Emiliano Sala: A businessman who organized a fatal flight for a footballer found guilty of endangering the safety of a plane

Emiliano Sala: A businessman who organized a fatal flight for a footballer found guilty of endangering the safety of a plane

David Henderson, the businessman who organized the flight that crashed, killing footballer Emiliano Sala, has been found guilty by Cardiff Crown Court of endangering the safety of a plane.

Henderson, 67, was convicted by a majority verdict of 10-2.

The plane carrying 28 years Salon crashed in the English Channel on the evening of January 21, 2019, killing forward and pilot David Ibbotson, 59.

Emiliano Sala’s plane crashed on his way to Wales

Just moments after discovering the plane had crashed, Henderson texted a number of people telling them to stay silent – warning them he would “open a box of worms.”

Henderson had arranged the robbery with football agent William ‘Willie’ McKay.

He had asked Mr. Ibbotson to fly the plane while he was on vacation in Paris with his wife.

Mr. Ibbotson, who flew regularly for him, did not hold a commercial pilot license, a qualification to fly at night, and his qualification to fly the single-engine Piper Malibu had expired.

The father of three and a former RAF officer admitted in court that he feared an investigation into his business relationship.

He faces maximum penalties of five years imprisonment for endangering the aircraft and two years for lower costs to attempt to unload a passenger without valid authorization or authorization.

Sala’s family welcomed the sentencing but said they still had unanswered questions about his death. An investigation is due to start in February of next year.

Daniel Machover, of the law firm Hickman & Rose, said: “David Henderson’s actions are only one piece of the puzzle as to how the plane David Ibbotson was illegally piloting crashed at sea on January 21, 2019.

“We still do not know the key information on the aircraft’s maintenance history and all the factors behind the carbon monoxide poisoning revealed in August 2019 by the AAIB.

“The answers to these questions can only be properly established during Emiliano’s investigation. “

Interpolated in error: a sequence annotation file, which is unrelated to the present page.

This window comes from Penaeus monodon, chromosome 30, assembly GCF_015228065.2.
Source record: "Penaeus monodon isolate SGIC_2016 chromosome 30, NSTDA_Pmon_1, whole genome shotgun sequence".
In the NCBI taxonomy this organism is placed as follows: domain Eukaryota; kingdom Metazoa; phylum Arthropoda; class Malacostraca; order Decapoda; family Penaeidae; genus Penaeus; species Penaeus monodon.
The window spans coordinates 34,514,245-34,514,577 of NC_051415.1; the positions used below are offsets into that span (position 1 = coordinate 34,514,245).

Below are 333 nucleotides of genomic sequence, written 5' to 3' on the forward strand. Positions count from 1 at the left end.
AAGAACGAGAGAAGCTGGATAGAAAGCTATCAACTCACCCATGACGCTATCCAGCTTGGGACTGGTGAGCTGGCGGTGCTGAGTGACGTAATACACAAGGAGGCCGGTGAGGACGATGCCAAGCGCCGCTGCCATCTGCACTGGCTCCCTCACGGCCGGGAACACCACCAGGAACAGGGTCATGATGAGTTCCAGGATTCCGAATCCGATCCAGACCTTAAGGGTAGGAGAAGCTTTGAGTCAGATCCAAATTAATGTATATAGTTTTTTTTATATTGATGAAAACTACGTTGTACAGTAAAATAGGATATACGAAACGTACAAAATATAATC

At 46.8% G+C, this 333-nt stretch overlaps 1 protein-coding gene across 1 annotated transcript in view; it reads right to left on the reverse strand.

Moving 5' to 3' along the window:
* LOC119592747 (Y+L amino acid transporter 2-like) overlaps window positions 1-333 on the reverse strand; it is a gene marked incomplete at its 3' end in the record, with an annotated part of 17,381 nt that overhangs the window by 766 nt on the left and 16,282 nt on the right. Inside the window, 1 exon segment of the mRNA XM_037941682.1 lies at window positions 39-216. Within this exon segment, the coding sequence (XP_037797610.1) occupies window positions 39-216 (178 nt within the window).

“The Sala family fervently hope that everyone involved in the investigation will disclose all information without further delay,” he added.

“Only if this happens will Emiliano’s family finally know the truth about this tragedy and learn all the lessons, so that no family experiences a similar preventable death.” “

Henderson did not have the Foreign Carrier Permit (FCP) required to carry passengers on the US plane, nor an Air Operator’s Certificate (AOC), which he was required to obtain.

Fay Keely, who owned the plane, had told Henderson not to allow Mr. Ibbotson to fly it, after being contacted by the Civil Aviation Authority over two airspace violations he he had committed.

However, Henderson continued to allow him to fly, with prosecutor Martin Goudie QC telling the court he had created a culture of air navigation rule violations with the pilots he hired.

View looking at the windshield and cockpit area

He was accused of running a “cowboy outfit” and not keeping basic information about his pilots.

But Stephen Spence QC, defending, said his client had not acted recklessly and his actions were “purely a problem of paperwork”.

He said his client knew Mr. Ibbotson, who had flown for decades and had accumulated around 3,500 flight miles, was an experienced pilot.

He told the court that the only difference between a business license and the private license held by Mr Ibbotson was whether you could carry passengers for money or not, and not based on your ability.

Henderson has been released on bail and will return for sentencing on November 12.

Plane track in the vicinity of Guernsey

Kate Staples, General Counsel for the UK Civil Aviation Authority, said: “Our thoughts are with the families and friends who were affected by this accident in January 2019.

“Aviation safety depends on the integrity of everyone involved in the industry. Illegal and dangerous activities such as Mr Henderson’s are unacceptable and the UK Civil Aviation Authority will always seek to prosecute illegal activities. ”


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